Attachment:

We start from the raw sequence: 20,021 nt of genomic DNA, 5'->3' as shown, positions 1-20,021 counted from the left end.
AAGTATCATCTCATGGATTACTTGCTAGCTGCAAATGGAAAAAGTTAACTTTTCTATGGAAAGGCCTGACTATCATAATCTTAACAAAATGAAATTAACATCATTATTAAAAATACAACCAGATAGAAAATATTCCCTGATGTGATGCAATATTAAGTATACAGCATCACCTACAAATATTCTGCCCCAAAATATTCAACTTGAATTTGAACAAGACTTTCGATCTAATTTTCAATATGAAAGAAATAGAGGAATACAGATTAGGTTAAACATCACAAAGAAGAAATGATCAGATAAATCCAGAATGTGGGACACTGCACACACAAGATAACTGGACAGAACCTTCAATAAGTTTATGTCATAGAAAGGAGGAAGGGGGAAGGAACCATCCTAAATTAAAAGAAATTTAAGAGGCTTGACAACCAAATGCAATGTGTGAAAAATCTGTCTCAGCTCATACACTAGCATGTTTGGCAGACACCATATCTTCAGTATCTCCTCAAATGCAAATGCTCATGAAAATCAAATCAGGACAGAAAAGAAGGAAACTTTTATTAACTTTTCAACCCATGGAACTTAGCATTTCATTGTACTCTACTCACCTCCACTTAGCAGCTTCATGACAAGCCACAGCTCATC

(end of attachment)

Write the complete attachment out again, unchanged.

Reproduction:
We start from the raw sequence: 20,021 nt of genomic DNA, 5'->3' as shown, positions 1-20,021 counted from the left end.
AAGTATCATCTCATGGATTACTTGCTAGCTGCAAATGGAAAAAGTTAACTTTTCTATGGAAAGGCCTGACTATCATAATCTTAACAAAATGAAATTAACATCATTATTAAAAATACAACCAGATAGAAAATATTCCCTGATGTGATGCAATATTAAGTATACAGCATCACCTACAAATATTCTGCCCCAAAATATTCAACTTGAATTTGAACAAGACTTTCGATCTAATTTTCAATATGAAAGAAATAGAGGAATACAGATTAGGTTAAACATCACAAAGAAGAAATGATCAGATAAATCCAGAATGTGGGACACTGCACACACAAGATAACTGGACAGAACCTTCAATAAGTTTATGTCATAGAAAGGAGGAAGGGGGAAGGAACCATCCTAAATTAAAAGAAATTTAAGAGGCTTGACAACCAAATGCAATGTGTGAAAAATCTGTCTCAGCTCATACACTAGCATGTTTGGCAGACACCATATCTTCAGTATCTCCTCAAATGCAAATGCTCATGAAAATCAAATCAGGACAGAAAAGAAGGAAACTTTTATTAACTTTTCAACCCATGGAACTTAGCATTTCATTGTACTCTACTCACCTCCACTTAGCAGCTTCATGACAAGCCACAGCTCATC